In the first Rebels episode of the second season, Minister Tua tells the Spectres there’s another reason the Empire had taken such a strong interest in Lothal besides it’s mineral resources. Unfortunately, she’s killed while defecting and they and we don’t learn what that reason was. However, as we enter the final stretch of the show, hints about what the Emperor really wants there are building. In this post I’ll explore some of the hints and how they might connect to the bigger picture being built across the franchise. Highly speculative.
The revelation that Rebels will connect to the (in)famous Mortis arc from The Clone Wars has caused quite a stir among fans. Ever since the arc first aired, fans have hotly debated what the arc actually means, whether Mortis is a real place and even if any of the events actually happened. The wide consensus, backed by creator commentary, is the Mortis arc is largely metaphorical and the events meant as an allegory for Anakin. However, it now appears Mortis is a bit more than just a Force vision.
What We Know
The first indication Rebels would be tying into Mortis was the appearance of a convor with the same coloration as the Daughter in the 20th episode of Season 2, The Mystery of Chopper Base and again in the season finale, Twilight of the Apprentice. At this time, the connection to the daughter is a bit unclear since the daughter was apparently killed in the course of the Mortis arc. However, the convor appeared once again in the preview for the second half of Season 4, this time on the shoulder of the Daughter on an activated mural depicting the Ones:
This suggests the bird is or was some kind of familiar or even avatar for the Daughter. Interestingly, Ahsoka is present for both times the Convor appears. If you recall, the Daughter revived Ahsoka with some of her life energy after the former was mortally wounded and the latter was killed by the Son. It seems likely the convor is tied to Ahsoka in some way because of that. More on that in a bit.
Also of interest on the mural is the large central rock and four smaller surrounding rocks. The rocks, of course, correspond to the Jedi Temple visited in the first and second seasons:
The Empire seized the temple in the second season, but the above mural combined with the cave painting suggest the shrine’s significance extends well beyond being just a Jedi temple. The question is, what is that significance?
It may not seem like Luke’s compass, first shown when he acquires it from the Pillio Observatory in Battlefront II, would tie into Rebels. As it happens, although designed for The Last Jedi, the compass was created by Rebel’s creator David Filoni. As such, it is visually quite striking, especially when you compare it to a galactic map:
While the compass doesn’t precisely align with any arrangement on the above map from The Last Jedi Visual Dictionary, the holes likely do correspond to star systems. As a Jedi artifact, it’s not too much of as stretch to think the compass is tied to the Force in some way. In fact, the stone may actually be a special type of Kyber crystal or a related mineral. The ‘holes’ in the compass may represent locations where the Force is particularly strong – vergences. The compass, therefore, may use strong Force presences to orient itself.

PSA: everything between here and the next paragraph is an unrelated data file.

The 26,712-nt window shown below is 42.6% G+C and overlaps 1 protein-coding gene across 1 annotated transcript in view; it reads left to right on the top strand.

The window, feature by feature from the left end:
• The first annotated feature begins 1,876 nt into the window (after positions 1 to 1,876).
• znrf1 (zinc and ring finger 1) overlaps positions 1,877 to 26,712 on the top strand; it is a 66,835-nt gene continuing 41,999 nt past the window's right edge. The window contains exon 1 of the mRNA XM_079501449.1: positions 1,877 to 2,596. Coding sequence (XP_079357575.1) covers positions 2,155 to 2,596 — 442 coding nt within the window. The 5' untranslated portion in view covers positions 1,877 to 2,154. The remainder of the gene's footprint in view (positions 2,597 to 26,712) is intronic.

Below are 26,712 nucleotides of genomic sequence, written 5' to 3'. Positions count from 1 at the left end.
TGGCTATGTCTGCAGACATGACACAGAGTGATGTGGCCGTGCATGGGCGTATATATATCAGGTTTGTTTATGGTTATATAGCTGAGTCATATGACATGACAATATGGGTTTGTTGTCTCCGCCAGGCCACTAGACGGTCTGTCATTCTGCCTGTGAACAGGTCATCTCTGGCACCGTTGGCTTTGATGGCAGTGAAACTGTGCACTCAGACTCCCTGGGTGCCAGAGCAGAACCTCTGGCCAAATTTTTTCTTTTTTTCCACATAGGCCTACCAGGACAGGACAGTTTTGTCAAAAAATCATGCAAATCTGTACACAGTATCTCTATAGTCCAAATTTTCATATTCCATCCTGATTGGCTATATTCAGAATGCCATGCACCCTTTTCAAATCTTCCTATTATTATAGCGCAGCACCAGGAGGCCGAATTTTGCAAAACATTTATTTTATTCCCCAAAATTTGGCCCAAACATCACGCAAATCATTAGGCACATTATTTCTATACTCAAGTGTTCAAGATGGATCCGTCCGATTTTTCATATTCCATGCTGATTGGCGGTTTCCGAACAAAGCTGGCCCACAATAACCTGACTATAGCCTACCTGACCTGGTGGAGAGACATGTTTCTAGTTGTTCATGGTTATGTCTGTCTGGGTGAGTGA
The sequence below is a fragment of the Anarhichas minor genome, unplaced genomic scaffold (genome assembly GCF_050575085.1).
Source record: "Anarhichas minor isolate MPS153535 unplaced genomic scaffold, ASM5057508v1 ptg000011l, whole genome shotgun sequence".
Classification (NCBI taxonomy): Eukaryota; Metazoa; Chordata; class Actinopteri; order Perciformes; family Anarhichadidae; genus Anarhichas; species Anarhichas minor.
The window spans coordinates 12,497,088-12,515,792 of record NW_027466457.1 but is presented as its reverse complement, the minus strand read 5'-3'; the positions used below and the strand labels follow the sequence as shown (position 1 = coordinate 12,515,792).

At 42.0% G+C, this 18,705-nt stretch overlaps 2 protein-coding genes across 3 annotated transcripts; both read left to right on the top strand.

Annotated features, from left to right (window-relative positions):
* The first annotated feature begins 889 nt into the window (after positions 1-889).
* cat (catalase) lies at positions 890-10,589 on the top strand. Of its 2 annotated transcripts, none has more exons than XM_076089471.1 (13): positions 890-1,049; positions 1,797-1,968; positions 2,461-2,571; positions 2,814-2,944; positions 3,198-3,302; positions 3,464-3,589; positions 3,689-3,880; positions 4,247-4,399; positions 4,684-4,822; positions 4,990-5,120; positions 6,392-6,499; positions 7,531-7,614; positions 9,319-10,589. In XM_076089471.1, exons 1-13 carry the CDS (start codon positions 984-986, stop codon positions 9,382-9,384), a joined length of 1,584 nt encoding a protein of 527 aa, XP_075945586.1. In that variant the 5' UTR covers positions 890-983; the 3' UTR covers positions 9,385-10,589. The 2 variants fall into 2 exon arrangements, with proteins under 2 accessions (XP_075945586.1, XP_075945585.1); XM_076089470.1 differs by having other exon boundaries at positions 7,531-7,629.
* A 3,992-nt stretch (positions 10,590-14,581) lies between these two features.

Mortis has been an enigma and obsession for the fan community since its debut in The Clone Wars. Fans have debated whether it’s a literal place or just the result of a shared Force vision. I would postulate that it’s actually both – it’s how the Force itself might be perceived if one were to physically enter it while still alive. It doesn’t have a physical location per se, as it’s a representation of the Force itself.
Therefore, Anakin, Ahsoka and Obi-Wan’s experiences can be said to have happened, but within the Force itself (note time is also meaningless). Normally, physically entering the Force while alive is impossible, with the possible exception of one descended directly from it (ie: Anakin). However, there may be locations that are so strongly connected to the Force which allow one to enter and leave it while living. Further, the ‘spokes’ on the compass could represent such locations and Lothal may be one of them.
Rebels has already introduced us to the idea that physical distances on Lothal can be quickly traversed via the Force. It’s unknown how unique Lothal is in this respect, but Palpatine’s direct interest in the world suggests it is. It may be that these ‘paths’ are a manifestation of the strong connection the world has to the Force and the mural above is where the connection is at its strongest and directly entering it may be possible.
If this speculation is correct, then the cave painting may suggest how Rebels might end:
The Empire has begun systematically destroying Lothal, stripping it of its materials. It’s possible this destruction is a deliberate attempt to corrupt the vergance, much as Jedha’s will be corrupted by the Death Star or Jakku’s will be by artifacts. The Empire is far too powerful to stop directly, but the mural suggests another way.
The Jedi temple is likely at the epicenter of the vergance and contains the mural above. Ezra, driven by his love for his world, may activate the portal and call the people and animals of the world to the temple and lead them into the Force itself. By remaining with his people, Ezra could seal the portal from the other side, saving the people and wildlife of Lothal and prevent the Emperor from both corrupting the vergance and gaining physical entry to the Force itself.
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